Guard your heart when shoveling snow

Tips to make shoveling a winter event, not a cardiac event

Shoveling image

When the snow starts piling up, many who pick up their shovels and head for their driveways and walkways are putting themselves at risk for an adverse cardiac event. These include heart attacks, where a blockage cuts off the heart’s blood supply leading to tissue damage, and cardiac arrest, when the heart beats irregularly and then stops. But for those at risk, there are ways to guard your heart when shoveling show.

Who’s at risk?

Men are more at risk than women, but certain people with health problems have higher risk than others for a cardiac event. These include anyone who:

  • is in poor physical condition
  • has a history of heart disease, including heart attacks, heart failure and stroke
  • has hypertension or diabetes

The greatest risk is with people who are still recovering from a heart attack, or who are being treated for heart failure. People in these groups should avoid snow shoveling entirely. Continue reading

Notre Dame fan’s 2011 game-day heart attack leads to healthier lifestyle

Quick action by fans helped Leo Staudacher survive to watch final touchdowns from his hospital bed

Leo-NotreDameIt was called the biggest comeback in Big House history when Leo Staudacher, 71, suffered cardiac arrest at the 2011 University of Michigan–Notre Dame game, and by the fourth quarter was watching the final minutes of the game from his hospital bed.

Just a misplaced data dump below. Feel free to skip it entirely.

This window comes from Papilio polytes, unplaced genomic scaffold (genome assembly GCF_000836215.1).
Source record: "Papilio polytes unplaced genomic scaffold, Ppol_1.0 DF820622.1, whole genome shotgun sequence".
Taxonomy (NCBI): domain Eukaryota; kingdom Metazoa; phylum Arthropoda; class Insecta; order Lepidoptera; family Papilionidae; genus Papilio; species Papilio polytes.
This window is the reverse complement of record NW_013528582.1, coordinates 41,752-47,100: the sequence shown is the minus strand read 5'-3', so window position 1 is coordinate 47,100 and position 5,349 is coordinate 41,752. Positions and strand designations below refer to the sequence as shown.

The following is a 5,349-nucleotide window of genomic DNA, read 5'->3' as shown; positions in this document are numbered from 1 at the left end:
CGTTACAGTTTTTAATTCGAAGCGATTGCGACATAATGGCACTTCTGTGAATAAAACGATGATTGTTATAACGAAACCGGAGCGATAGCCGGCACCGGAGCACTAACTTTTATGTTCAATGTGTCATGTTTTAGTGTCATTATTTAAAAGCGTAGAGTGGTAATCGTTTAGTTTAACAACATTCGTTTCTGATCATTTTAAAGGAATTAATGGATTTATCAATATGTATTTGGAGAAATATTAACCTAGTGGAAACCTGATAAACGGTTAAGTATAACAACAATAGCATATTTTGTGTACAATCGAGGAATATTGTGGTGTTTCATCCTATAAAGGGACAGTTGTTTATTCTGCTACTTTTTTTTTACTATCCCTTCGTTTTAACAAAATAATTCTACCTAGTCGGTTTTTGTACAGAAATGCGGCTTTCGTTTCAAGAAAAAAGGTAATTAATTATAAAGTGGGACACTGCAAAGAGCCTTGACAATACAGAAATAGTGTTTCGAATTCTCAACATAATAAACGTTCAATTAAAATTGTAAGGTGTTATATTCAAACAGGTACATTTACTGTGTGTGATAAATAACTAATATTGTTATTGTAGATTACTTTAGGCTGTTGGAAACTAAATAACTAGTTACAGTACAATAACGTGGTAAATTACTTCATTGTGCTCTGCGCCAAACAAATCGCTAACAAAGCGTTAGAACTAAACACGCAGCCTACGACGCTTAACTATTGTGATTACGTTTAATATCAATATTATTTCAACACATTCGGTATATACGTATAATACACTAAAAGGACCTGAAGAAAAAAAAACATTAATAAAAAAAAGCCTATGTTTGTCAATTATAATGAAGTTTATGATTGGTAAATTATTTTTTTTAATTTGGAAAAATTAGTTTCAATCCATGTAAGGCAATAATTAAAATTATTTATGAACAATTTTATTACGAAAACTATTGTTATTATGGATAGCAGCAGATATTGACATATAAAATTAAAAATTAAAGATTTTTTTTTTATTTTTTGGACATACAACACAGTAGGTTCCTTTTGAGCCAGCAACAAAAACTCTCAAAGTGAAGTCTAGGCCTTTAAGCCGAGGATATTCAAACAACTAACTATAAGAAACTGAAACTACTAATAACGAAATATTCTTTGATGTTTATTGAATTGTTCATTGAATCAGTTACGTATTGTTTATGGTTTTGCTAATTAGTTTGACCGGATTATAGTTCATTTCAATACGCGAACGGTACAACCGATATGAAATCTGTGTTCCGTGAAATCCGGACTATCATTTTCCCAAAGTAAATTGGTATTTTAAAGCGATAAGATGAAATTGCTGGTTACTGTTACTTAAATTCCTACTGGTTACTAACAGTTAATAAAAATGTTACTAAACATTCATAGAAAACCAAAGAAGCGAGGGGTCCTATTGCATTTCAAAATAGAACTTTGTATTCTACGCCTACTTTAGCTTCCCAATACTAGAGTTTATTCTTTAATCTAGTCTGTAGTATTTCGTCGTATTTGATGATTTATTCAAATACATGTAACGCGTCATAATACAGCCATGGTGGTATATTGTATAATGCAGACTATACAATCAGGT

Leo Staudacher, right, was rescued by rivals in 2011 when Marvin Sonne, U-M School of Dentistry ’73, performed CPR.

As a sports writer said back then, luckily for Staudacher, a Notre Dame fan, when someone asks “Is there a doctor in the Big House?,” folks spring into action like a two-minute offense.

Two years later, Staudacher is 25 pounds lighter, more devoted to healthy habits and no longer considers U-M a rival—not even Saturday when the Wolverines take on the Irish at 8 p.m.

“I’ve kept my promise too and I’ve never pulled against University of Michigan,” says Staudacher. “I owe so much to the U of M. Notre Dame is in my DNA, but Michigan is in my heart.”

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What is patient and family centered care?

U-M professor Dwight Lang joins Patient Family Advisory Council to share story with others

Dwight's photoIf you have ever been a patient or caregiver, then you’ve probably been faced with the uncertainty that comes with encountering unfamiliar medical terminology and procedures. In fact, it might have seemed like your doctor barely discussed your surgery with you or didn’t allow time for your family to ask questions about your options. For most patients and family members, this makes the medical process rather intimidating.

Fortunately, healthcare is moving away from this patient-directed approach and shifting toward a patient-centric model. Patient and Family Centered Care (PFCC) is a healthcare approach that works to remove the barriers between medical professional and medical patient by truly valuing the concerns, opinions and voices of patients and their families.

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